27 SES 08 B, Literacy and Learning
Reading literacy is considered a key competence in the current information society, and the need for high levels of textual understanding is even more important as the concept of text continues to develop rapidly. According to the 2018 PISA framework, reading literacy is defined as “understanding, using, evaluating, reflecting on and engaging with texts in order to achieve one’s goals, to develop one’s knowledge and potential and to participate in society” (OECD 2018, p. 8). In line with the increasingly high demands for such complex text comprehension, there are high expectations on the school system to develop this competence.
In classroom teaching, questioning is regarded an essential element in the design of instruction and facilitation of learning (Lee & Kinzie, 2011), and it is well known from classroom research that teachers ask a large number of questions to students during whole class teaching (Dillon, 1990; Myhill, 2006). What kinds of questions they ask have been the focus of many studies (Lee & Kinzie, 2011; Nystrand, Gamoran, Kachur & Prendergast, 1997; Wu, 1993), which have exhibited the complexity of teacher questions and the myriad of functions, both cognitive and social, that these questions perform (Farrar, 1986). However, limited knowledge exists about what types of questions teachers use as part of their reading instruction in L1 lessons, as most of the studies of teacher questions are concerned with the form and functions of questions related to whole class teaching in general, and not reading specifically. Questioning can be used to prompt different ways of reading by providing different kinds of questions (e.g. questions that either require recall of specific facts, interpretations, reflection, creativity, or encourage critical thinking).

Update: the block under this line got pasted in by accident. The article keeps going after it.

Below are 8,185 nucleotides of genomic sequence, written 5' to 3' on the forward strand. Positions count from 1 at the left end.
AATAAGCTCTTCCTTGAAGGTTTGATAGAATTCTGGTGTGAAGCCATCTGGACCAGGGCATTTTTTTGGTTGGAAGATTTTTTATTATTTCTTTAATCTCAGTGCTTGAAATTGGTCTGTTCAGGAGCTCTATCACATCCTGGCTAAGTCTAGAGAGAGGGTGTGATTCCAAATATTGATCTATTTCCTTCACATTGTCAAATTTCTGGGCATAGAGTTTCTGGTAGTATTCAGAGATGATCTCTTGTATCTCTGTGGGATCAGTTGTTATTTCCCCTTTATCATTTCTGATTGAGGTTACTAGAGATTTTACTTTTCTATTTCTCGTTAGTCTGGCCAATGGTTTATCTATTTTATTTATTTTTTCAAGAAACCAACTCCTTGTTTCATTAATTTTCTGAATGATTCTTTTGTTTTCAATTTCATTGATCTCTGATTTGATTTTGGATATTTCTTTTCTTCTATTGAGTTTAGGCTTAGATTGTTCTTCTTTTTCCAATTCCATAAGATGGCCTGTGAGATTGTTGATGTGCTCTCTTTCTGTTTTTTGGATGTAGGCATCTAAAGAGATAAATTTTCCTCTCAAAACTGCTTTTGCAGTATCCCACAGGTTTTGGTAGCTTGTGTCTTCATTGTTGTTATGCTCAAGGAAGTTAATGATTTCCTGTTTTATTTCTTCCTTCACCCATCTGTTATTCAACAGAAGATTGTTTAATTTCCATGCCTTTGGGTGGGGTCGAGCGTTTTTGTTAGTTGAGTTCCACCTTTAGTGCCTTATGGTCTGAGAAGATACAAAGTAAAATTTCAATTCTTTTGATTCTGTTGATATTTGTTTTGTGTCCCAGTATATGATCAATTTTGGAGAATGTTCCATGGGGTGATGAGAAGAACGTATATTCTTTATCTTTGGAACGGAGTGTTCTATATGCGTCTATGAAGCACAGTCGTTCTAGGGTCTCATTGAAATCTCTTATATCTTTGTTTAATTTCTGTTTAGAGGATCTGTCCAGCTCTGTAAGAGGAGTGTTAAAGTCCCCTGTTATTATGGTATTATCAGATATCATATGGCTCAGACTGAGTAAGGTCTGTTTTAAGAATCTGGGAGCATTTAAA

By comparing video observations from 178 recorded language arts lessons across 47 secondary classrooms from 45 schools (13-14 years old students) in Norway, this study identifies how teachers use questions as part of their whole class reading instruction. The main aim of this study is to analyze the types of questions applied by the teachers, and to investigate how different categories of questions are connected to informational and narrative texts respectively. These aspects can contribute to accumulating knowledge of how teachers target reading literacy development when employing the prominent teaching format of whole class questioning.
As a theoretical framework for categorizing types of teacher questions, this study applies the PISA literacy framework. The PISA reading literacy assessment aims at “measuring students master of reading processes (…) by varying the dimensions of text (…) and scenarios (…) with one or more thematically related texts” (OECD 2018, p. 12). The PISA framework is thus not only a tool for assessment, but provides essential guidelines for developing test questions that reflect different levels and components of reading comprehension. One of the main constructs measured by the PISA reading test is text processing, subsuming the three main categories Locate information, Understand and Evaluate and reflect. These categories are not only central to the measurement of students’ reading comprehension, they are also highly applicable and most useful for analyzing what types of questions teachers ask – and thereby also what kind of reading teachers emphasize and give priority to when reading and discussing texts in classrooms – which for many students involve the foundation for acquiring adequate reading literacy.